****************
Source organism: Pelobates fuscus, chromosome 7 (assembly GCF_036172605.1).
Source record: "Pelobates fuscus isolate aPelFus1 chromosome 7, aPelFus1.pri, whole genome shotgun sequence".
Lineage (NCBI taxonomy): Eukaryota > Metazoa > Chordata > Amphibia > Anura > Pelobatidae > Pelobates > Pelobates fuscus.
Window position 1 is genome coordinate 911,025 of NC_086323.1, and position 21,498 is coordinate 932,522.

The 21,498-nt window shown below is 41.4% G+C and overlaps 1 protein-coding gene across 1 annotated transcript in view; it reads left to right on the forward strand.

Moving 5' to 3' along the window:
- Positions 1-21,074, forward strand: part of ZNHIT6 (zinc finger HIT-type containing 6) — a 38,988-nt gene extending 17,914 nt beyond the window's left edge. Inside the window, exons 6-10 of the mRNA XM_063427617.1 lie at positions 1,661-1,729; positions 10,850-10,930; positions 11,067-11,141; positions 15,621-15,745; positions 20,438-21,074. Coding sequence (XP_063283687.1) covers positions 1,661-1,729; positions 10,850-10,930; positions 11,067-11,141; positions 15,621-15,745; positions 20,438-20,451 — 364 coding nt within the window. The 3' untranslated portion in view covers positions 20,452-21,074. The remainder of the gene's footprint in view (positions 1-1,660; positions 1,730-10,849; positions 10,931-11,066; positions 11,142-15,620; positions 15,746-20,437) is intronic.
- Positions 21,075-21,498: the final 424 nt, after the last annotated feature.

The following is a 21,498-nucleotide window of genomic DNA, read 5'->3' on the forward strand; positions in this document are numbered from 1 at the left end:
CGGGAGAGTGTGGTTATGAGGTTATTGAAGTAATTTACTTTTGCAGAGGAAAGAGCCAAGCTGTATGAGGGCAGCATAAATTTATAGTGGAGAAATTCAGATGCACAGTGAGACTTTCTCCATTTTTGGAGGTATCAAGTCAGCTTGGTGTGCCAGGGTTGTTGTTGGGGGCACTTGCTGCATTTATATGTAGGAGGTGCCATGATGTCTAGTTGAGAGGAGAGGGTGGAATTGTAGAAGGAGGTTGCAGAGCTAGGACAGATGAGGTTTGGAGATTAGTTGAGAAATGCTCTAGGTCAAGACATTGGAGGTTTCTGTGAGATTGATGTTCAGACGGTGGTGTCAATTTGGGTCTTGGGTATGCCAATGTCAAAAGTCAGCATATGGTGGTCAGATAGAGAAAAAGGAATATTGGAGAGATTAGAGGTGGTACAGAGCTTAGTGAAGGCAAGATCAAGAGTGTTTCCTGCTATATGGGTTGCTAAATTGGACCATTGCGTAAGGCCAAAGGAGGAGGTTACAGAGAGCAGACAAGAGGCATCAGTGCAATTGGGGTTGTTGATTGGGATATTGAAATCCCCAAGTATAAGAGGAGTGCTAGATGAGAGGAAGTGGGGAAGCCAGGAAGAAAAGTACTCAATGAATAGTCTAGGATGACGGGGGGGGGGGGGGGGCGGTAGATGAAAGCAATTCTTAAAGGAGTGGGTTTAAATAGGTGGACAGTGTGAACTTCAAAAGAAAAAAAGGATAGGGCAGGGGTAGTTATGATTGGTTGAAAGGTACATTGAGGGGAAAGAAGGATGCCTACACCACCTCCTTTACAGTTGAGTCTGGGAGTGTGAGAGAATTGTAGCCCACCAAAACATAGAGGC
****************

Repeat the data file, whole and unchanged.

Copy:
Source organism: Pelobates fuscus, chromosome 7 (assembly GCF_036172605.1).
Source record: "Pelobates fuscus isolate aPelFus1 chromosome 7, aPelFus1.pri, whole genome shotgun sequence".
Lineage (NCBI taxonomy): Eukaryota > Metazoa > Chordata > Amphibia > Anura > Pelobatidae > Pelobates > Pelobates fuscus.
Window position 1 is genome coordinate 911,025 of NC_086323.1, and position 21,498 is coordinate 932,522.

The 21,498-nt window shown below is 41.4% G+C and overlaps 1 protein-coding gene across 1 annotated transcript in view; it reads left to right on the forward strand.

Moving 5' to 3' along the window:
- Positions 1-21,074, forward strand: part of ZNHIT6 (zinc finger HIT-type containing 6) — a 38,988-nt gene extending 17,914 nt beyond the window's left edge. Inside the window, exons 6-10 of the mRNA XM_063427617.1 lie at positions 1,661-1,729; positions 10,850-10,930; positions 11,067-11,141; positions 15,621-15,745; positions 20,438-21,074. Coding sequence (XP_063283687.1) covers positions 1,661-1,729; positions 10,850-10,930; positions 11,067-11,141; positions 15,621-15,745; positions 20,438-20,451 — 364 coding nt within the window. The 3' untranslated portion in view covers positions 20,452-21,074. The remainder of the gene's footprint in view (positions 1-1,660; positions 1,730-10,849; positions 10,931-11,066; positions 11,142-15,620; positions 15,746-20,437) is intronic.
- Positions 21,075-21,498: the final 424 nt, after the last annotated feature.

The following is a 21,498-nucleotide window of genomic DNA, read 5'->3' on the forward strand; positions in this document are numbered from 1 at the left end:
CGGGAGAGTGTGGTTATGAGGTTATTGAAGTAATTTACTTTTGCAGAGGAAAGAGCCAAGCTGTATGAGGGCAGCATAAATTTATAGTGGAGAAATTCAGATGCACAGTGAGACTTTCTCCATTTTTGGAGGTATCAAGTCAGCTTGGTGTGCCAGGGTTGTTGTTGGGGGCACTTGCTGCATTTATATGTAGGAGGTGCCATGATGTCTAGTTGAGAGGAGAGGGTGGAATTGTAGAAGGAGGTTGCAGAGCTAGGACAGATGAGGTTTGGAGATTAGTTGAGAAATGCTCTAGGTCAAGACATTGGAGGTTTCTGTGAGATTGATGTTCAGACGGTGGTGTCAATTTGGGTCTTGGGTATGCCAATGTCAAAAGTCAGCATATGGTGGTCAGATAGAGAAAAAGGAATATTGGAGAGATTAGAGGTGGTACAGAGCTTAGTGAAGGCAAGATCAAGAGTGTTTCCTGCTATATGGGTTGCTAAATTGGACCATTGCGTAAGGCCAAAGGAGGAGGTTACAGAGAGCAGACAAGAGGCATCAGTGCAATTGGGGTTGTTGATTGGGATATTGAAATCCCCAAGTATAAGAGGAGTGCTAGATGAGAGGAAGTGGGGAAGCCAGGAAGAAAAGTACTCAATGAATAGTCTAGGATGACGGGGGGGGGGGGGGGGCGGTAGATGAAAGCAATTCTTAAAGGAGTGGGTTTAAATAGGTGGACAGTGTGAACTTCAAAAGAAAAAAAGGATAGGGCAGGGGTAGTTATGATTGGTTGAAAGGTACATTGAGGGGAAAGAAGGATGCCTACACCACCTCCTTTACAGTTGAGTCTGGGAGTGTGAGAGAATTGTAGCCCACCAAAACATAGAGGC